Vulpes Libris

A collective of bibliophiles talking about books. Book Fox (vulpes libris): small bibliovorous mammal of overactive imagination and uncommonly large bookshop expenses. Habitat: anywhere the rustle of pages can be heard.

Gift of the Magi by O. Henry

Probably O. Henry’s best known work, this perennial holiday story doesn’t contain any cute little reindeer or snow people. It’s about a young couple who are trying to find the … Continue reading

December 14, 2016 · 2 Comments

Books to Distract Us

The appalling U.S. election and some sad events in our personal lives have left the Book Foxes looking for diversions and of course, our main method would involve books. We … Continue reading

November 21, 2016 · 6 Comments

Sandlands by Rosy Thornton

When Book Foxes Hilary and Moira discovered that each of them, separately, had intended to review their friend Rosy Thornton’s newly-published collection of short stories, Sandlands, there was a brief … Continue reading

July 29, 2016 · 3 Comments

Where Was Wych Street? A Vulpes Libris Random

My life is governed by coincidence. About a week ago I was due to go to the theatre in London (The Play That Goes Wrong at the Duchess – hilariously … Continue reading

May 20, 2016 · 8 Comments

How We Went to Mars by Arthur C. Clarke

When I was perusing titles from 1938, in preparation for our latest theme week, I stumbled across this amusing short story and couldn’t resist reviewing it, though I don’t read … Continue reading

April 11, 2016 · 4 Comments

Ernest Bramah’s Max Carrados stories

The Max Carrados stories are a perfect storm of geekiness for my inner research ferret, since they embrace Edwardian magazine stories, disability in fiction, detectives and social history. They were … Continue reading

February 3, 2016 · 5 Comments

Death Sentences: stories of Deathly Books, Murderous Booksellers & Lethal Literature, edited by Otto Penzler with an introduction by Ian Rankin

Death Sentences is, I discover, a continuing project. The collection that I am reviewing contains 15 short stories and was published in 2014; but the idea has taken hold, and … Continue reading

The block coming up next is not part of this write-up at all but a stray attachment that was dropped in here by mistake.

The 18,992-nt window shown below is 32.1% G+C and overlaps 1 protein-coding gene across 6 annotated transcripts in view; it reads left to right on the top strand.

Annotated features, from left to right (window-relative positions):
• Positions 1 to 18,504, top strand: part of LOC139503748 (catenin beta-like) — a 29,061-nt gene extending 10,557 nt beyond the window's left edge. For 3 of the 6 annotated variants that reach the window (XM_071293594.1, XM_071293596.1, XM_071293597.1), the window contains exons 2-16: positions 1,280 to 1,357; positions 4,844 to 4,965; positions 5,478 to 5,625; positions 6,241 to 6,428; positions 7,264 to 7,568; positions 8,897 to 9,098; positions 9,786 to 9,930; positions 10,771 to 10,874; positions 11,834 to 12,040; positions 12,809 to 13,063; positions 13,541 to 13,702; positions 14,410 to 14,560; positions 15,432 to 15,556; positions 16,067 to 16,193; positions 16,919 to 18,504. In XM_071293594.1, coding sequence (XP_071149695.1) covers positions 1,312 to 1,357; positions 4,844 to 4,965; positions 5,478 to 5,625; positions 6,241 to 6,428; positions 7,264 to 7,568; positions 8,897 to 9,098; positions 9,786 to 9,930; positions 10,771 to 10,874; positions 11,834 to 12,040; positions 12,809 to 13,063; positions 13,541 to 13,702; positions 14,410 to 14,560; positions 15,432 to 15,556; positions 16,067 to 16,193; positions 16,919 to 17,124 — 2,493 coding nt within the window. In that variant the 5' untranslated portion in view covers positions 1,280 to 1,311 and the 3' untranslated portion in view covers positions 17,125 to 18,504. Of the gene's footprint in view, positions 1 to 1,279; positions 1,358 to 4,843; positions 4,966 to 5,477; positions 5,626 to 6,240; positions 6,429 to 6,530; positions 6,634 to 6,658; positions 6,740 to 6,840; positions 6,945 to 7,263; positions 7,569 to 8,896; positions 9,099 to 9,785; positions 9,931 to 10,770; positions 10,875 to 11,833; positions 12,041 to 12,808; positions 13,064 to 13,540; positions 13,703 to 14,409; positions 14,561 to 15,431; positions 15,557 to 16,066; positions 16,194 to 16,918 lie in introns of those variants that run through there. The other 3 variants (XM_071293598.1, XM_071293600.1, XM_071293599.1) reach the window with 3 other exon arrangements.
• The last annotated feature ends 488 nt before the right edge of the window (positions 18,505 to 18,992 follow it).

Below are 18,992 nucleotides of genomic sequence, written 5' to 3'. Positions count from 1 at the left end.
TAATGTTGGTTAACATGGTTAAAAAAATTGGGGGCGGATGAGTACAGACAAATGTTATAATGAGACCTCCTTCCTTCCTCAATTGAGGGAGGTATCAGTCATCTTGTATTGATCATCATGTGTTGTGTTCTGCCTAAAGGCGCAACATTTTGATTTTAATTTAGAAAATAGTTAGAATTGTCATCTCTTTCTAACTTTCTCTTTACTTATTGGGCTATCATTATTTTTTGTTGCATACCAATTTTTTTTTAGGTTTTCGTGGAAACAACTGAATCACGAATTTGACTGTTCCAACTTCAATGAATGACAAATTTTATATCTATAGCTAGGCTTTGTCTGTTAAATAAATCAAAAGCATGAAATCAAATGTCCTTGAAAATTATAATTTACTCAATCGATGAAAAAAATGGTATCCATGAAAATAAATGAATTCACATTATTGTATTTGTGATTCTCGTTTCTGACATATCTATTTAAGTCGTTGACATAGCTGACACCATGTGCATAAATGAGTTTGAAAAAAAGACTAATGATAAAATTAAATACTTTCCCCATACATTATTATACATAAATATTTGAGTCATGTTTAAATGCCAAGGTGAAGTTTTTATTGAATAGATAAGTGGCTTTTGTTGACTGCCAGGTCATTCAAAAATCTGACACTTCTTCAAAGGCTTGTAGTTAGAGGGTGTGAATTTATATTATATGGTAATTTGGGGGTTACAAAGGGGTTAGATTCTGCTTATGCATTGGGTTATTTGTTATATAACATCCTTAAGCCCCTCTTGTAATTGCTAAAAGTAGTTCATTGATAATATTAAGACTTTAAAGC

October 23, 2015 · 3 Comments

Something Childish by Katherine Mansfield

This post is part of the 1924 Club, which I’m co-organising over at my blog Stuck in a Book – along with Karen, I’m asking people to read books published … Continue reading

October 22, 2015 · 6 Comments

Stone Mattress: Nine Wicked Tales by Margaret Atwood

Margaret Atwood is pretty much my favourite author. She has been since I was recommended The Handmaid’s Tale by my English teacher when I was 16. Since then I’ve read … Continue reading

October 21, 2015 · 3 Comments

The love of weird in Karen Russell’s short stories

Karen Russell is a North American novelist and short storyist whose two published collections – St Lucy’s Home for Girls Raised by Wolves (2006), and Vampires in the Lemon Grove … Continue reading

October 19, 2015 · 6 Comments

Get A Grip by Kathy Flann

Self upon self, a pile of selves I stand says Norman McCaig in the poem Summer Farm and his shrewd observation that we consist not just of the person we … Continue reading

October 16, 2015 · Leave a comment

Victorian Fairy Tales – edited by Michael Newton

Fairy tales have been under a presumed threat of extinction for at least a couple of centuries. Each successive generation mourns the modern pressures and loss of innocence that they … Continue reading

July 21, 2015 · 1 Comment

The Legend of the Holy Drinker by Joseph Roth

“The Legend of the Holy Drinker is Joseph Roth’s last work of fiction, quite deliberately so. Like Andreas’s repayment of the two hundred francs, it was his last detail. Again, … Continue reading

June 11, 2015 · 5 Comments

In Conversation with: Steven Berkoff

Actor, author, playwright and theatre director Steven Berkoff was born in London in 1937. After studying Drama in London and Paris he performed with repertory companies before forming the London … Continue reading

May 26, 2015 · 1 Comment



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  • (The header image is from Aesop's Fables, illustrated by Francis Barlow (1666), and appears courtesy of the Digital and Multimedia Center at the Michigan State University Libraries.)